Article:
For most Americans, a happy and comfortable post-retirement life is simply a dream. A study by the Economic Policy Institute had revealed that an average American aged between 56 and 61 years have only $163,577 in 401(k) accounts. A majority of experts recommend a minimum one million dollars as savings during their retirement years.
Credit card threat
Credit card debt is one of the biggest inhibitors of a happy retirement life. Having a credit card means suffering an accrual of interest. A huge amount of money is paid to pay-off the interest. If you have credit card debt, the easiest way to solve the problem is to reduce the interest rate. You will be surprised to find how many companies agree to this demand if the debt is kept under control. After you get this, map out a good payment plan which permits the payment of a large portion of both principal and interest every month. Use a financial calculator to make this happen.
Avoid any new credit charges until all the balance gets paid. Use the credit henceforth as a tool and not as an endless bank account. Pay all balances at month end. You will accumulate rewards if you do this. It will help you to avoid all interest and all the late fees.
College tuition and faster debt pay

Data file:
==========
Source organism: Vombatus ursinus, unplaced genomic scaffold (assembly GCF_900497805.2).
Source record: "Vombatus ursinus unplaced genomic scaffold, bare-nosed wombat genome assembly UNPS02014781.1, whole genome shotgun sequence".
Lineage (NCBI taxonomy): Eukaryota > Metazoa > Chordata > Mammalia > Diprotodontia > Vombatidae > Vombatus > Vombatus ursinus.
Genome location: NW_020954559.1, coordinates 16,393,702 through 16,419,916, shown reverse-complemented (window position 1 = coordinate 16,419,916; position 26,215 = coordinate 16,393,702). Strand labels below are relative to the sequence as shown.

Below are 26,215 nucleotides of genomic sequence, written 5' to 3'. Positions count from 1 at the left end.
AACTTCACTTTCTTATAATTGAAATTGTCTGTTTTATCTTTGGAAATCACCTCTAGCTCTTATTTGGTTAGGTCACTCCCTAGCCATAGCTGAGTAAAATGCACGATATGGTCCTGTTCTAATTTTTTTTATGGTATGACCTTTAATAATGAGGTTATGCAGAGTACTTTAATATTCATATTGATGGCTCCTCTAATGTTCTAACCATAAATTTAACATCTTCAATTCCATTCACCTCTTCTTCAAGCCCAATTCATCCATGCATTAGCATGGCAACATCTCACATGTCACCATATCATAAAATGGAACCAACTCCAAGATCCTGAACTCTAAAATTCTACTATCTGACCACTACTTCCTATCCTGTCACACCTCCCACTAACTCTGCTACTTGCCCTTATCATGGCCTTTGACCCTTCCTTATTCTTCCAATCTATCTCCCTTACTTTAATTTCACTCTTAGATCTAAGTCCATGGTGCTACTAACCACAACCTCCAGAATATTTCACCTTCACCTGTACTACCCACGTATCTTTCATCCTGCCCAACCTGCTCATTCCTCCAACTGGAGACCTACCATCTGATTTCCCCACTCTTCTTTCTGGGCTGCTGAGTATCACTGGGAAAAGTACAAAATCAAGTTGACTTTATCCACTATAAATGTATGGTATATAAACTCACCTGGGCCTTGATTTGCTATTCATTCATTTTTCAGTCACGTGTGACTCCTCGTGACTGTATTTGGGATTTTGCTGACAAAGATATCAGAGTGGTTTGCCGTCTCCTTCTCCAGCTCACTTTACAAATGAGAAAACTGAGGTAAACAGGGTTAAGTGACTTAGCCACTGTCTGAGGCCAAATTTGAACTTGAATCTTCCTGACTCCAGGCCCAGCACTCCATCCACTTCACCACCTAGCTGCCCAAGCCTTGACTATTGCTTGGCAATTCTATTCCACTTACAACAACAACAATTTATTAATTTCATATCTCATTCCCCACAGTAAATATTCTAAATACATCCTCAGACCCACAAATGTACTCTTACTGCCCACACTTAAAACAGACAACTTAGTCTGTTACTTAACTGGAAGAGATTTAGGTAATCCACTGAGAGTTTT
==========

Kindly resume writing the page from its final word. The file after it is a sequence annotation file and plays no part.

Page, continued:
Your kid's college tuition is yet another impediment to a happy post-retirement life. Remember that retirement is inevitable. A college education can be funded in a number of ways, like grants, work-study programs, and scholarships. There will be also federal student loans. However, no scheme like the retirement loan exists. Once you leave work-life, you will require compulsory savings to sustain your life. Do understand that a comfortable retirement life could turn out to be an expensive one. You must account for inflation. Nothing much can be expected from Social Security benefits.
Contrary to popular perception, paying off quickly all the fixed debts can be a double-edged sword. Many believe that paying off all fixed balances as fast as possible could result in a more calm mind. To give an example, you can pay off all $6,000 of the student loan in one lump sum and not pay it in installments spanning over five years. A 3.76 percent fixed interest rate is provided by federal loans. It means a saving of $480 within the first year, if one assumes a return of eight percent. The investment will increase to $8,816 within a span of five years at the same growth rate. This covers what will be lost in the student loan interest.